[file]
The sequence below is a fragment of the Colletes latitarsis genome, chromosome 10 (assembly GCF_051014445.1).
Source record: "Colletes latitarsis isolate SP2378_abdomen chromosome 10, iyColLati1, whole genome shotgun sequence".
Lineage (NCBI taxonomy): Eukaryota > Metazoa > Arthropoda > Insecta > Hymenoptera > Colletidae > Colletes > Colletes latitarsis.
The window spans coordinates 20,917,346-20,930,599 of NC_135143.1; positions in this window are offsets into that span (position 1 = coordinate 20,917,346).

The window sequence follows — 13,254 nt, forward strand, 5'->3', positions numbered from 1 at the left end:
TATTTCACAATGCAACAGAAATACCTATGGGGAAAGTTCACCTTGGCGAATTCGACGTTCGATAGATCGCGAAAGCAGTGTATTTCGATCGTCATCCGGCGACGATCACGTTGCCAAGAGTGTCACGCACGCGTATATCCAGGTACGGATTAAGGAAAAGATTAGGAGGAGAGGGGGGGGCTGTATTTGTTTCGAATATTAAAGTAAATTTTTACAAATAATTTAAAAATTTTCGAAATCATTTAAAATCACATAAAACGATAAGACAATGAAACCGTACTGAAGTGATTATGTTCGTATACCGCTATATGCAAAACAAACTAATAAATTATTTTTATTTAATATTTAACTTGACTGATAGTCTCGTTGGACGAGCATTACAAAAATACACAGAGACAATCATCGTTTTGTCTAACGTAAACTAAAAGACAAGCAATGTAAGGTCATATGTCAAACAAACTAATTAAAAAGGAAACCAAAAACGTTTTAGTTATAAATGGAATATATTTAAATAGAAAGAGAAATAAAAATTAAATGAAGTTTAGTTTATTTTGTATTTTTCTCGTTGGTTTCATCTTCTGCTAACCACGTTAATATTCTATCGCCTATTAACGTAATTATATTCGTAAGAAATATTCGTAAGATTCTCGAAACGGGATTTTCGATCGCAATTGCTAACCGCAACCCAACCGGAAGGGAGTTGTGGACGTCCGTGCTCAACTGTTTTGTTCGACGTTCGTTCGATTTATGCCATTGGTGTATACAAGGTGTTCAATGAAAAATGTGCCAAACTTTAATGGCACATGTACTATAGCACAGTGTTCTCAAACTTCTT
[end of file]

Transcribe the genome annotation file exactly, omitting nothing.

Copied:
The sequence below is a fragment of the Colletes latitarsis genome, chromosome 10 (assembly GCF_051014445.1).
Source record: "Colletes latitarsis isolate SP2378_abdomen chromosome 10, iyColLati1, whole genome shotgun sequence".
Lineage (NCBI taxonomy): Eukaryota > Metazoa > Arthropoda > Insecta > Hymenoptera > Colletidae > Colletes > Colletes latitarsis.
The window spans coordinates 20,917,346-20,930,599 of NC_135143.1; positions in this window are offsets into that span (position 1 = coordinate 20,917,346).

The window sequence follows — 13,254 nt, forward strand, 5'->3', positions numbered from 1 at the left end:
TATTTCACAATGCAACAGAAATACCTATGGGGAAAGTTCACCTTGGCGAATTCGACGTTCGATAGATCGCGAAAGCAGTGTATTTCGATCGTCATCCGGCGACGATCACGTTGCCAAGAGTGTCACGCACGCGTATATCCAGGTACGGATTAAGGAAAAGATTAGGAGGAGAGGGGGGGGCTGTATTTGTTTCGAATATTAAAGTAAATTTTTACAAATAATTTAAAAATTTTCGAAATCATTTAAAATCACATAAAACGATAAGACAATGAAACCGTACTGAAGTGATTATGTTCGTATACCGCTATATGCAAAACAAACTAATAAATTATTTTTATTTAATATTTAACTTGACTGATAGTCTCGTTGGACGAGCATTACAAAAATACACAGAGACAATCATCGTTTTGTCTAACGTAAACTAAAAGACAAGCAATGTAAGGTCATATGTCAAACAAACTAATTAAAAAGGAAACCAAAAACGTTTTAGTTATAAATGGAATATATTTAAATAGAAAGAGAAATAAAAATTAAATGAAGTTTAGTTTATTTTGTATTTTTCTCGTTGGTTTCATCTTCTGCTAACCACGTTAATATTCTATCGCCTATTAACGTAATTATATTCGTAAGAAATATTCGTAAGATTCTCGAAACGGGATTTTCGATCGCAATTGCTAACCGCAACCCAACCGGAAGGGAGTTGTGGACGTCCGTGCTCAACTGTTTTGTTCGACGTTCGTTCGATTTATGCCATTGGTGTATACAAGGTGTTCAATGAAAAATGTGCCAAACTTTAATGGCACATGTACTATAGCACAGTGTTCTCAAACTTCTT